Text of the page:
Facebook says COVID-19 being created in a lab is no longer fake news

In an update to its misinformation policies, Facebook has confirmed it will no longer remove posts that suggest COVID-19 was man-made or created in a lab. The change serves as a response to a new probe President Joe Biden has introduced into the origins of the coronavirus, a virus that has led to over 3.5 million deaths around the world.

The news was first reported by Politico.

The idea that COVID-19 was created in a lab in Wuhan was originally believed to be a false conspiracy theory and a mere rumor spread across the internet, leading to Facebook actively taking down posts that suggested it for fear of fake or harmful information spreading on its platform. But a report out of The Wall Street Journal , which fueled Biden’s announcement, said three scientists in the Wuhan Institute of Virology came down with symptoms of COVID-19 in late 2019 and were hospitalized. It now seems that the idea of the virus being man-made is again on the table, and Facebook doesn’t want to discredit that.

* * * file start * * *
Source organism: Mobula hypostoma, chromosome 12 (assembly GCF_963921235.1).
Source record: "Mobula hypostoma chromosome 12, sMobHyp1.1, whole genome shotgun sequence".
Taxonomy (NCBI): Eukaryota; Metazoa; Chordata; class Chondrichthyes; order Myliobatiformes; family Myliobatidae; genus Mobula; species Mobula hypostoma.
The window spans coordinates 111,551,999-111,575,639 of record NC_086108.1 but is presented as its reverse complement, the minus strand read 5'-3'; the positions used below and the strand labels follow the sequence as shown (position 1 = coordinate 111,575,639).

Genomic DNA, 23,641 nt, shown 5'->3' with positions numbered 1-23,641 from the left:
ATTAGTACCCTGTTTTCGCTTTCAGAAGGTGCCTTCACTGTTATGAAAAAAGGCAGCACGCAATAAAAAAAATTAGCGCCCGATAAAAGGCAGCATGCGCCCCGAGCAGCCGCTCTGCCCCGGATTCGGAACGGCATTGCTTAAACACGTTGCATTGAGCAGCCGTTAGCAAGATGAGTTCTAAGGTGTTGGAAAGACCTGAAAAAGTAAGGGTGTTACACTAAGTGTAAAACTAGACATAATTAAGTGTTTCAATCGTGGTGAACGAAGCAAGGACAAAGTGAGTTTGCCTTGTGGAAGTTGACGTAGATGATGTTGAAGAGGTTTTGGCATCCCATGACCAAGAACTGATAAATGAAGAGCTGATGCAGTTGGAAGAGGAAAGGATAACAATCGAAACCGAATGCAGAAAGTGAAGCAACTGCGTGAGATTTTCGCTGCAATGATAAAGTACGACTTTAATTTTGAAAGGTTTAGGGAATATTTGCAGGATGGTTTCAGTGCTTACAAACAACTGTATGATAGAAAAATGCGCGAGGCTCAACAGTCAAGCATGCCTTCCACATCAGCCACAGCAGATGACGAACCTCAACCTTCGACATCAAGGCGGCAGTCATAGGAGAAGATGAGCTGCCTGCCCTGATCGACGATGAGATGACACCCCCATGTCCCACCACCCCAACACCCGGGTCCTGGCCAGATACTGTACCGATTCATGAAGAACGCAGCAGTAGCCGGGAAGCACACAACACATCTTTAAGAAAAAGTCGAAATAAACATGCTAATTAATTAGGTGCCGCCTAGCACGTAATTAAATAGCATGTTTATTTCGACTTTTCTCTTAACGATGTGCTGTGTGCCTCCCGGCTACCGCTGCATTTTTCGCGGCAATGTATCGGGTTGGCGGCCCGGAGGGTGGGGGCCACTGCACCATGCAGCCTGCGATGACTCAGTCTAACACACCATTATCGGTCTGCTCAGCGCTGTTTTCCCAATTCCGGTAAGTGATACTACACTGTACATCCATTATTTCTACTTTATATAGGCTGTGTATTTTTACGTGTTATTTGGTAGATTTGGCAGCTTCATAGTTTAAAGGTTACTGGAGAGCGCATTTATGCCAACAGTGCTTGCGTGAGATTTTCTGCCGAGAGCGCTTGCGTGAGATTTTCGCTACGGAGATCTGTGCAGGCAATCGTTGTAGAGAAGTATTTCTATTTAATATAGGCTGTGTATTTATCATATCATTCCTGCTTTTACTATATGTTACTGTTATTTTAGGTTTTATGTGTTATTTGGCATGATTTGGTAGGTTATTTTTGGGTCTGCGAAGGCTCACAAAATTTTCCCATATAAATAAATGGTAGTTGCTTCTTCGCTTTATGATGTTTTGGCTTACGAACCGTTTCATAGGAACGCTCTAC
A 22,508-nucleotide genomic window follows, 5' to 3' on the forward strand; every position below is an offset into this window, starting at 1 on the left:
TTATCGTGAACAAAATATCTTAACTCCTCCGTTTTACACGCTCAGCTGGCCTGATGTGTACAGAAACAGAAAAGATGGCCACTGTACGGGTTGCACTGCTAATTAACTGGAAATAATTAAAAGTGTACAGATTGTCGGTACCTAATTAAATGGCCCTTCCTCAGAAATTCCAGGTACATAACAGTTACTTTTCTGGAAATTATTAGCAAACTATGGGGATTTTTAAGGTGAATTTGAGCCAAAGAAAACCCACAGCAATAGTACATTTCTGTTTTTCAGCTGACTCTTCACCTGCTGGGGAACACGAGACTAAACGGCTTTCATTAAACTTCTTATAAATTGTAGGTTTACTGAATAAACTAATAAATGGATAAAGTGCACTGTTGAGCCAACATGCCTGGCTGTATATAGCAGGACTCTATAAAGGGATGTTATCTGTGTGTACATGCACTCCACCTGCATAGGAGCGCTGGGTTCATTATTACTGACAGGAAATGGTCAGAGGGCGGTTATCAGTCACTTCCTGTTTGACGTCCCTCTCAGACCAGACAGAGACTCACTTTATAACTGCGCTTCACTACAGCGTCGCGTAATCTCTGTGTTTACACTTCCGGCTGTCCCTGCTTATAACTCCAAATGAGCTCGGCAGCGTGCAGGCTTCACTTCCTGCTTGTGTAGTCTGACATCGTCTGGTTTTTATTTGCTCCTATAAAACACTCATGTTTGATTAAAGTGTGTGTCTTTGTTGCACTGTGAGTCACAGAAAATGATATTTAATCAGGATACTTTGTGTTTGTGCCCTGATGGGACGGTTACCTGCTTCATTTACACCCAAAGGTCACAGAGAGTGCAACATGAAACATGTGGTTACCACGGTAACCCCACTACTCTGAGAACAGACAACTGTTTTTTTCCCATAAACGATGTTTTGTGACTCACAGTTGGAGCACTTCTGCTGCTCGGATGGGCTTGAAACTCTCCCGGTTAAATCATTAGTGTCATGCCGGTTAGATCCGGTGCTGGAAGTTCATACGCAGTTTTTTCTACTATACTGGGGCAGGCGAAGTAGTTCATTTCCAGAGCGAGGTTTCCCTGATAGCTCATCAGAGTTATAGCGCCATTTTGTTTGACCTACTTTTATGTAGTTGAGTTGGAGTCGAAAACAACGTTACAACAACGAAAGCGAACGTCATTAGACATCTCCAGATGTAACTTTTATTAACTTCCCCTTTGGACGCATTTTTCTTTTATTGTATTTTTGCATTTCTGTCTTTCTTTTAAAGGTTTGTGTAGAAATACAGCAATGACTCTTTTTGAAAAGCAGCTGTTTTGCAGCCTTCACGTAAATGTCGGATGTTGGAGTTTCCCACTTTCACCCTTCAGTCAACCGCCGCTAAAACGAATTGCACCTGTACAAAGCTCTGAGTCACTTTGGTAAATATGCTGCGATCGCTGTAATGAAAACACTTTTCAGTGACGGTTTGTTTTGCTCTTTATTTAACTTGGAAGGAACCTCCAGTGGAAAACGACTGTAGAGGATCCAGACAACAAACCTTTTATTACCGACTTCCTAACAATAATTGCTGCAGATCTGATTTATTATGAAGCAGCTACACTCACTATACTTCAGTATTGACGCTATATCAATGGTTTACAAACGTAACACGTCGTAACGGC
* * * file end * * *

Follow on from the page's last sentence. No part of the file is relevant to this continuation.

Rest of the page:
According to Biden, the intelligence community will “redouble” its efforts in finding the true origin of the virus, and besides it coming from an infected animal which came in contact with a human, being created in a lab is a strong possibility. Hence, if you share an article or image suggesting that theory, Facebook will no longer tell you you’re spreading fake news.

“In light of ongoing investigations into the origin of COVID-19 and in consultation with public health experts, we will no longer remove the claim that COVID-19 is man-made from our apps,” said a Facebook spokesperson in an emailed statement to Politico. “We’re continuing to work with health experts to keep pace with the evolving nature of the pandemic and regularly update our policies as new facts and trends emerge.”

With a statement like this, you can expect to hear more about changes to Facebook’s fake news policies as new discoveries are made and more information is shared from health experts.